Harvest season is here once again and brings to an end a rather trying year for area farmers. A very wet spring resulted in planting delays and much erosion of soil not protected by crop residue or cover crops. There are several things that producers can do this fall to reduce the chances of such extensive losses next spring.
Thousands of acres in Cerro Gordo and surrounding counties have already been seeded to aerially applied cover crops. Most were seeded in very early September and stayed on the surface until rains came a couple weeks later. My farm had four-inch tall cereal rye in standing corn within six days after a rain. This rye will primarily develop its root system this fall as it salvages excess fertility left unused by the corn crop; these roots will continue to grow below the frost line all winter. Then in the spring the rye will green as soon as the snow melts and begin adding above- ground growth. Also, many additional acres of cover crops drilled in following crop harvest will provide benefits in soil protection and nutrient salvage.
Soluble nutrients in the soil profile that are not recaptured by a crop eventually reach tile systems or underground water supplies, which is truly money down the drain. Too many of these nutrients reach surface waters and cause problems for wildlife and people downstream. The costs of removing these easily avoided pollutants will eventually drive a change in how crops are produced. If you have not grown cover crops in the past, cost share is available.
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While planting cover crops is the best way for farmers to save their soil and prevent erosion, the second best action to preventing sheet or gully erosion in fields over the winter is nothing. Simply by staying out of the tractor seat this fall and leaving the tillage machines in the shed will do a great deal in protecting your most valuable resource. A protective crop residue cover will reduce the impact of raindrops and snow hitting the soil and dislodging soil particles. Also, the anchoring effect of crop roots left attached to the soil will help to slow down the water carrying this soil.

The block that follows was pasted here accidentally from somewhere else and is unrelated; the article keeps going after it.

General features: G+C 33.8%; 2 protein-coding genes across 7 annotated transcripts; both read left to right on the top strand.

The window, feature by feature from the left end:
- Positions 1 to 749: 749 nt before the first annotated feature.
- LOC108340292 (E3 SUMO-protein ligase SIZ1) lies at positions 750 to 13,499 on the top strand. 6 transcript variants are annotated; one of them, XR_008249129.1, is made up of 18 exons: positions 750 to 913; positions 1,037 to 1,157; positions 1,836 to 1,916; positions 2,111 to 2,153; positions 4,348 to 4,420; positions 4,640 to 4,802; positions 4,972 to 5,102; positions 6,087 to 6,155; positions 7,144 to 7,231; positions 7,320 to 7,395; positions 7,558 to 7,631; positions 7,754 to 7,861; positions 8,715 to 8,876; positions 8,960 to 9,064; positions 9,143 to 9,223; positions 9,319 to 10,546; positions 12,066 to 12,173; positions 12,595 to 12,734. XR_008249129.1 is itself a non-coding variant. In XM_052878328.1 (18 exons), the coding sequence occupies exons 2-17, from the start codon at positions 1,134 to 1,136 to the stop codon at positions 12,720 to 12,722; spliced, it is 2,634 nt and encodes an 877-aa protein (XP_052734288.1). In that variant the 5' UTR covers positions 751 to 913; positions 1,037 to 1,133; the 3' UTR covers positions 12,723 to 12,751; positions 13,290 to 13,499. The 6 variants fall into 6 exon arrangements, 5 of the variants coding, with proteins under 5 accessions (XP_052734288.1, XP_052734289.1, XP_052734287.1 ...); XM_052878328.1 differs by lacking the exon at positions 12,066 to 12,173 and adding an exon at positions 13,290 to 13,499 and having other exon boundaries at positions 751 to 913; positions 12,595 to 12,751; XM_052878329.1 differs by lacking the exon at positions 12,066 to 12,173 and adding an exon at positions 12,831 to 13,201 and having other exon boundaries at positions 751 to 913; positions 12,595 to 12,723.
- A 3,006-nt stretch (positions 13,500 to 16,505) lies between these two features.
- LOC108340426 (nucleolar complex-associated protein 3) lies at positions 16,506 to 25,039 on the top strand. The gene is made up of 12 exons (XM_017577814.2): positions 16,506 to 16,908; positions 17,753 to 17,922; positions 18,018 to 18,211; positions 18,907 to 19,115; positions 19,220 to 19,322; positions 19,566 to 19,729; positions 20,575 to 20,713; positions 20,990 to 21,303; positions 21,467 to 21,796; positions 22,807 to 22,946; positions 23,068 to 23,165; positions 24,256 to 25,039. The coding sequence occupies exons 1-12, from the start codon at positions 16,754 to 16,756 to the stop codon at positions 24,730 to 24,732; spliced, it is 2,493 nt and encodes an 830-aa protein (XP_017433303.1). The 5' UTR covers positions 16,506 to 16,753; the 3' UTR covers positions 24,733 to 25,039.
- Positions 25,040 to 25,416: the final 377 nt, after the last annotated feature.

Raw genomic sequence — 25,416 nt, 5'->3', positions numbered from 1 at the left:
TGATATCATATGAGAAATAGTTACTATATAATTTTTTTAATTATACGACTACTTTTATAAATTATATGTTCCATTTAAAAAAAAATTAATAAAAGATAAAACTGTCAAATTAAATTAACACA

The elimination of fall tillage performed on the tiny amount of residue left after harvesting a soybean crop has been and still is the low hanging fruit of soil and water conservation. It requires nothing and reaps benefits to the producer and the surrounding community in cost savings and resource preservation. The very old argument about using tillage to loosen the soil for the next crop has been proven wrong in so many ways. Do your soil and yourself a favor this fall by planting cover crops and eliminating fall tillage, giving you more time to enjoy fall recreational activities.
Completely eliminating all tillage long-term improves water infiltration and retention: a 1% increase in soil organic matter increases the water-holding capacity of an acre of Iowa soil by 25,000 gallons. Most long time Iowa no-tillers report a 1% gain in organic matter every 7-9 years.